Everyone knows we're in an incredibly difficult job market right now. However, if you have a recent degree from the W. P. Carey School of Business at Arizona State University, you're probably doing very well.
Many Americans are choosing to go back to school part-time, in order to advance their careers to the next level. The W. P. Carey School of Business at Arizona State University is being recognized as a top choice for both academics and value for these students. On a new Top 25 list from "The Wall Street Journal," the school ranks high at No. 13 among the best executive MBA programs in the world. The program is also shown as an exceptional value during this rough economic time, the least expensive among the entire Top 25.
Dr. Sherry Cooper, executive vice president and chief economist for BMO Financial Group, will receive this year's prestigious Lawrence R. Klein Award for economic forecasting accuracy. The W. P. Carey School of Business sponsors and judges the award, named for Nobel Prize Winner Dr. Lawrence R. Klein.
At a time when many businesses are struggling and failing, Arizona boasts some great companies shining through the economic recovery, creating new jobs and contributing to our state. Today, the W. P. Carey School of Business at Arizona State University honored five of the best companies as Spirit of Enterprise Award winners. They were recognized for ethics, energy and excellence in entrepreneurship.
Two negative trends are clouding the Phoenix-area housing market right now, according to a new report from the W. P. Carey School of Business at Arizona State University. August marked the third month in a row that the median existing-home price dropped in the Valley. Also, foreclosures made up their highest percentage of existing-home activity since back in January.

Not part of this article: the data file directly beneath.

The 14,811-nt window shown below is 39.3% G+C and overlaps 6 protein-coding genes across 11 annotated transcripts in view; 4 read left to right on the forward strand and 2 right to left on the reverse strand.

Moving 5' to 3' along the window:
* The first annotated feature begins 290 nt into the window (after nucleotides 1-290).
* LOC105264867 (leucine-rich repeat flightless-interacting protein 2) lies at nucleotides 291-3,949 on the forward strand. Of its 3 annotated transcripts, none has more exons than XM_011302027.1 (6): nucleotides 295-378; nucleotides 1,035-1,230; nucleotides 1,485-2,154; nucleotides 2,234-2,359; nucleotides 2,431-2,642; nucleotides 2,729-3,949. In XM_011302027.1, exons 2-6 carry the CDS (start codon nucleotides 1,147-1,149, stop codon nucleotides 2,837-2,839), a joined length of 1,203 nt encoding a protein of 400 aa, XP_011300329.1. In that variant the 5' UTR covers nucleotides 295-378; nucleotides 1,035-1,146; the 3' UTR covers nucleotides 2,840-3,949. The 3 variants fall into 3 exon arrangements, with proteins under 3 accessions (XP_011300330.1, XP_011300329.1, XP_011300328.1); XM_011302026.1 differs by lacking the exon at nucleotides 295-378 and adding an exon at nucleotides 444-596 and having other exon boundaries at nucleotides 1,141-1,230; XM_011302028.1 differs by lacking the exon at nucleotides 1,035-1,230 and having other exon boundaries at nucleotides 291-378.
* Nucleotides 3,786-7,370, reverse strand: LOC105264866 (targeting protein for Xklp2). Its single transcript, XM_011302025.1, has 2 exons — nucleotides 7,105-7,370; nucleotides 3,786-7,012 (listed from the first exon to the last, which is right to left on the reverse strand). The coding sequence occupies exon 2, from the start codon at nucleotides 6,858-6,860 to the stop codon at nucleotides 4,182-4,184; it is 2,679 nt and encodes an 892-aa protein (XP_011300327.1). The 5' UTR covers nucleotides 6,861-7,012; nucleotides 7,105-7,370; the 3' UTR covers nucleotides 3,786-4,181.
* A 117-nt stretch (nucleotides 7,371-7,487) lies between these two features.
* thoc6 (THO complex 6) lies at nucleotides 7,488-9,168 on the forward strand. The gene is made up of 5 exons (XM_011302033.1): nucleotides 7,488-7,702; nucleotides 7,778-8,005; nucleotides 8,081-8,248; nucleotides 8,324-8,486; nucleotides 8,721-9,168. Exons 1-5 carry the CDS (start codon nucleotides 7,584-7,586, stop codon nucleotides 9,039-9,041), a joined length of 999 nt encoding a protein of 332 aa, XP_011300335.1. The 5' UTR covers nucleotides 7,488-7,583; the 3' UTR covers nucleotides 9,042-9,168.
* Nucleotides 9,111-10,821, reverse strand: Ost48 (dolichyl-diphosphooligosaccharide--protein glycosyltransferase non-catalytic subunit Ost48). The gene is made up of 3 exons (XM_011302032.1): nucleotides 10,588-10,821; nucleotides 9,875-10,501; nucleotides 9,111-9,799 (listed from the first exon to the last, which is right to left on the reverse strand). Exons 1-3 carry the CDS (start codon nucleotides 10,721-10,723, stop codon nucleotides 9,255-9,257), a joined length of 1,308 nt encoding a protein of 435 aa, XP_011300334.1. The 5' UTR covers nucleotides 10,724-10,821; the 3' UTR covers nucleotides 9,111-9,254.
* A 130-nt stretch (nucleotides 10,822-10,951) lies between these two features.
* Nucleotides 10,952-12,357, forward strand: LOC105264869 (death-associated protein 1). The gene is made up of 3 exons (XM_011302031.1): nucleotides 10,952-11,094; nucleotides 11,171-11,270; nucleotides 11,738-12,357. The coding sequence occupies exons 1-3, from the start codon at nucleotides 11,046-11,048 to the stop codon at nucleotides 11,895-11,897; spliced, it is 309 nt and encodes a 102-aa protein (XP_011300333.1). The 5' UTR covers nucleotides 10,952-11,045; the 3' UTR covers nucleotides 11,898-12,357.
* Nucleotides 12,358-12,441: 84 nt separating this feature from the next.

As we approach the anniversary of the Sept. 11 attacks this weekend, many people may be thinking about the possibility of future terrorist strikes. If the government knew about a concrete threat, would you want it revealed to you, regardless of the consequences? A new study led by Professor V. Kerry Smith of the W. P. Carey School of Business at Arizona State University provides surprising details about how Americans view secrecy very differently, depending on the type of plot.
A Nobel Prize winner, a top investment executive and the makers of many well-known household products are among those slated to speak during the new Economic Club of Phoenix season. Every year, Phoenix-area audiences are invited to attend the club's luncheons and hear from some major names in the business world.
After several months of gradually rising prices, the Phoenix-area housing market is hitting a wall. A new report from the W. P. Carey School of Business at Arizona State University shows absolutely no year-over-year home-price appreciation from July 2009 to July 2010. The report's author also states the market is likely to stay flat until the middle of next year.
Many grocery stores now carry at least some types of organic fruit and vegetables, thanks to the growing demand for these products that are viewed as more environmentally friendly and safer to eat than other produce. From 2005 to 2008, organic food sales in the United States went up 53 percent. Now, a new study led by Professor Timothy Richards of the W. P. Carey School of Business at Arizona State University looks at why organic produce prices have been so high, why they're finally starting to plunge, and whether a new safety risk is being introduced.
When you've got an emergency, you don't want to wait. You want to get into the hospital E.R. as quickly as possible, get treated and go home. A new study from the W. P. Carey School of Business at Arizona State University shows if you choose a hospital with the most advanced type of electronic medical records, you are likely to spend 22.4 percent less time in the emergency room than you would at other hospitals.